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Refugees at the border

EDITOR: I was glad to see the July 9 article saying “those displaced by armed conflict deserve more consideration” (“Treat as refugees, urges U.N.”).

If I were a child or a mother of young children desperate enough to leave my loved ones and culture to escape violence and/or hunger and to brave danger crossing a border into any other country, I would hope to be received with compassion and be given an opportunity to live, wouldn’t you?

This truly is a huge regional problem, and I hope that the U.S. will work with others in the region toward humane solutions.

Meanwhile, let us open our hearts and minds.


Rohnert Park

Private property

EDITOR: I read Marie Gewirtz’s letter (“Transplanted fears,” Friday) in disbelief. I am not a “transplant.” We are the second generation living on family property in Sonoma. Perhaps we don’t “use” every bit of our property, but it was purchased by my family, we pay the taxes, insure and maintain it. Nowadays, the lack of respect is appalling.

No matter how respectfully someone hikes or bikes on another’s property, they are trespassing. No private property owner wants to assume liability for the public. I asked a woman who was walking her dog on my property if she would like it if she found me in her backyard. She responded that no, she would not.

We are very fortunate in Sonoma County to have lots of open space, parks and beaches for public use, so people need not trespass.

As to Lisa Lawley “claiming” property (“Rural crimes,” July 4), I am sure she purchased it or manages it, and she apparently chooses not to make it a commune.

As to why Lawley is devoting so much time, energy and money to cameras and fences, however she wants to spend her money is her business, isn’t it?


Boyes Hot Springs

Hardly wild

EDITOR: Now that the oysters are being evicted from Drakes Bay, we can fully enjoy the restoration of wilderness to the area. We can walk the trails, carefully sidestepping the piles of horse manure seeping into the muddied track where the stream crosses and meanders into the lakes on whose shores the young cavort.

Meditatively contemplating the Cheez-it wrapper gracing the shore, I smile with satisfaction, knowing that all this goodness will be delivered into the bay where the oysters will no longer be filtering the water and cleaning it up. If we want wilderness, then remove the people. If we tolerate the people, then tolerate the whole cycle of life.



Grand jury inquiries

EDITOR: Recent press (“Grand jury may not review Lopez case,” Sunday) and the Sonoma County civil grand jury’s 2013-14 report shrink the understanding of the jury’s investigatory powers.

Past grand juries have done original, detailed research on law-enforcement-related deaths (e.g., “A death in custody,” 2010). They also reviewed procedures and practices such as the use of force (“Use of less than lethal force,” 2010) and the training and professionalism of certain functions (“Investigating the investigators,” 2003). They asked if justice was served in particular cases by correctly applying the law as well as standard policy and procedure (“Is justice being served in our county?” 2003; “Was justice served?” 2012). See http://www.sonomagrandjury.org.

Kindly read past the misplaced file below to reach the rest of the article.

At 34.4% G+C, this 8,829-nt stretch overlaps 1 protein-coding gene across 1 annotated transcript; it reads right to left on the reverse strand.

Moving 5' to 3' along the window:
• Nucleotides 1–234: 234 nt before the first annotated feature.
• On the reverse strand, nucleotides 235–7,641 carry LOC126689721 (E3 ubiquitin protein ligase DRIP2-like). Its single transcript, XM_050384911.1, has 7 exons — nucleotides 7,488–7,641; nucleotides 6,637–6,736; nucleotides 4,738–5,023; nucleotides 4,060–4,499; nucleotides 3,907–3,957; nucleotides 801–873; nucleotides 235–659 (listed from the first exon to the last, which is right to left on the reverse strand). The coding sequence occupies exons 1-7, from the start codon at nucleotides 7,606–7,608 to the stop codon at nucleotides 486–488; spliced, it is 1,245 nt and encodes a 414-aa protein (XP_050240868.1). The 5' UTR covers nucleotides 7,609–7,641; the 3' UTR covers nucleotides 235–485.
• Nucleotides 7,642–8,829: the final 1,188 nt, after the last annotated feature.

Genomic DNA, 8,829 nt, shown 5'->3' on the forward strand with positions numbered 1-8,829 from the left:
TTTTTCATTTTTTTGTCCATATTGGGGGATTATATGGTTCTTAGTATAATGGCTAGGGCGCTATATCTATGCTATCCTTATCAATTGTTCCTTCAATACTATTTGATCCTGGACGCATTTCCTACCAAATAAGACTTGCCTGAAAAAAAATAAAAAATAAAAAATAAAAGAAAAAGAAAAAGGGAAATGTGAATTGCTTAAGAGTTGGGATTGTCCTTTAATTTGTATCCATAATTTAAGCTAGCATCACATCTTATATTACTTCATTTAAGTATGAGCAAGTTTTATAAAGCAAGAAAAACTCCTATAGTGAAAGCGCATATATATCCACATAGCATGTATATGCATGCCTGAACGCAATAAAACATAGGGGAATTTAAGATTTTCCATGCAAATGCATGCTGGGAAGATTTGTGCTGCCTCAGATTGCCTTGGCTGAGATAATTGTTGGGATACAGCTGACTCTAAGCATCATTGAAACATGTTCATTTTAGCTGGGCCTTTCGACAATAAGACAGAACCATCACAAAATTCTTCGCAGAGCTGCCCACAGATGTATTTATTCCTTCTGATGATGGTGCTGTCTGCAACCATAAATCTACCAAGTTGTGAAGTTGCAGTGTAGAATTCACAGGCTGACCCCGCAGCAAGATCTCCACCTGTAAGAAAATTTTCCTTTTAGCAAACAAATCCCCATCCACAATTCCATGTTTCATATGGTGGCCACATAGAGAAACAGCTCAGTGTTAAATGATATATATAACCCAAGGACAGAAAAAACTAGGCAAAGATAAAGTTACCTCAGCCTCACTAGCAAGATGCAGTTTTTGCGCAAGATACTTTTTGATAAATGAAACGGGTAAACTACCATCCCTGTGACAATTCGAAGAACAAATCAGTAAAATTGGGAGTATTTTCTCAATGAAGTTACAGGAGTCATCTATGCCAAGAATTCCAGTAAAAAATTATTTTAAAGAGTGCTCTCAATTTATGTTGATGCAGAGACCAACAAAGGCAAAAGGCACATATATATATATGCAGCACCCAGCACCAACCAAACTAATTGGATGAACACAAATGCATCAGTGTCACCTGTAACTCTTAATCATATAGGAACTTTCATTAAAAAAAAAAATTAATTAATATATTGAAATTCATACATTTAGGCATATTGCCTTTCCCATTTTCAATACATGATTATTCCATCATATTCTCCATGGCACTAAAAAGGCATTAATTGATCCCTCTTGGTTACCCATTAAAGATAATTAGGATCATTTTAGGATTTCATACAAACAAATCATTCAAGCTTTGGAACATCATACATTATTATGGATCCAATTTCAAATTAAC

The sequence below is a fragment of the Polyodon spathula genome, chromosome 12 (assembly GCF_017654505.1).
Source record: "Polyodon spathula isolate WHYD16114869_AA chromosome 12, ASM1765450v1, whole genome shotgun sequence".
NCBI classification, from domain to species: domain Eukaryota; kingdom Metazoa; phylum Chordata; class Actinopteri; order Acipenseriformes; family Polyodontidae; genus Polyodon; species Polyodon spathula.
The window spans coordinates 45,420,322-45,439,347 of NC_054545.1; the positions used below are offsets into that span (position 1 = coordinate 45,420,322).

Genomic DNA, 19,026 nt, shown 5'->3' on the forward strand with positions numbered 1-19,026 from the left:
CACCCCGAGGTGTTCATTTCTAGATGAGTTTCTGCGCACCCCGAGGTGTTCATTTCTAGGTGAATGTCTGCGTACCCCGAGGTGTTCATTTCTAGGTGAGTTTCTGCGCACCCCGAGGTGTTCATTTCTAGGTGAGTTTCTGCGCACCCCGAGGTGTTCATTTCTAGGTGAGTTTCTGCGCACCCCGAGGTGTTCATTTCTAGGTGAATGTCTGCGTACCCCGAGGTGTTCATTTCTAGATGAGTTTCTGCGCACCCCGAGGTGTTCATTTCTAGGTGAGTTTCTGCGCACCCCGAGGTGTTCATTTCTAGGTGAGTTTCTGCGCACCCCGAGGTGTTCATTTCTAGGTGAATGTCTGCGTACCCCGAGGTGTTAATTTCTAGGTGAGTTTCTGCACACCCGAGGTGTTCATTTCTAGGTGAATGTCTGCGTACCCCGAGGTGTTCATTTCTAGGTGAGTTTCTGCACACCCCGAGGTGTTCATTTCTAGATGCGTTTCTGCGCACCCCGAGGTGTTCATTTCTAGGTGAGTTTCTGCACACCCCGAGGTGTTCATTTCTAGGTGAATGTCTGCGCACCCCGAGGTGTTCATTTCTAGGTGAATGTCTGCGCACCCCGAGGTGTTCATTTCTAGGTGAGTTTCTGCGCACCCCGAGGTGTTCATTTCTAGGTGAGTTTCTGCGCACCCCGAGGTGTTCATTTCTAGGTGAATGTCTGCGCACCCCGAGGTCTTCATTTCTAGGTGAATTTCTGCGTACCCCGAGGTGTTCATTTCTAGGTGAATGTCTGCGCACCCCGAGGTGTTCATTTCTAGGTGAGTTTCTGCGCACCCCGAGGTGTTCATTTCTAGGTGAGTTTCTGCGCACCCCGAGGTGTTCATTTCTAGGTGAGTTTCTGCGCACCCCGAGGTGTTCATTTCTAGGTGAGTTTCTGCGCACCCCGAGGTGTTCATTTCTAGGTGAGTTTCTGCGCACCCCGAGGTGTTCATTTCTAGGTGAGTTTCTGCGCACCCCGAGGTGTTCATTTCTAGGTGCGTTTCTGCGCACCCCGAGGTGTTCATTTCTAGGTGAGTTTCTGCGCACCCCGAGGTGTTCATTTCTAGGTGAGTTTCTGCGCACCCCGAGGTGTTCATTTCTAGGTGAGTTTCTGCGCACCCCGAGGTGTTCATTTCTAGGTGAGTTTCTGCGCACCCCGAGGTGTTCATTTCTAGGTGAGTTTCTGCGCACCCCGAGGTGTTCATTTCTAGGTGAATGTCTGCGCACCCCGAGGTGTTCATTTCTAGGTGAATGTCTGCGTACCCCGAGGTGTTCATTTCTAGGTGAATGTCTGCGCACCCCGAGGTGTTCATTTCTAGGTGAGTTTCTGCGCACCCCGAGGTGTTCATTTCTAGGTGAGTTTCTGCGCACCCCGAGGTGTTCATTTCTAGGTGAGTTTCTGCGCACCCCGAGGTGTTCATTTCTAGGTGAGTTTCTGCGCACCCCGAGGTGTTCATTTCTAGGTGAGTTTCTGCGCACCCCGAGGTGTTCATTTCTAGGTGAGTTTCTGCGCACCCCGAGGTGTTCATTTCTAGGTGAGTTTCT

Also, attention has focused on whether the grand jury could serve as a civilian review body or should routinely review the district attorney’s reports on law-enforcement-related deaths. But there is another tool in the public’s hands whereby the jury investigates law enforcement: the citizen’s complaint. This action brings up matters on a one-time, case-by-case basis. The Penal Code restricts the jury, but the decision may in fact be a judgment call. The exercise of that faculty shows in the contrast between past and recent juries.


Sonoma County civil grand juror, 2013-14

Two sides

EDITOR: I want to commend Staff Writer Guy Kovner and The Press Democrat for including the observations of Therese Mughannam-Walrath in your July 12 article that featured Rabbi George Gittleman’s observations on the “normalcy” he is experiencing in Israel (“In Jerusalem, SR rabbi sees normalcy amid conflict”). It is rare if not unheard of for a mainstream newspaper to indicate that there is another side to this story.

I recently returned from Israel/Palestine where I observed a brutal military occupation largely fueled by fear and racism. As a Jew, I was appalled at what the state of Israel is doing in the name of the Jewish people.

I believe that if the rabbi spent an equal amount of time speaking to Palestinians in the occupied territories and Gaza, he would understand that the primary barrier to peace is not “Palestinian militants” but rather the unwillingness of the state of Israel to acknowledge the legitimate rights and aspirations of the Palestinian people on whose land Israel has been built.



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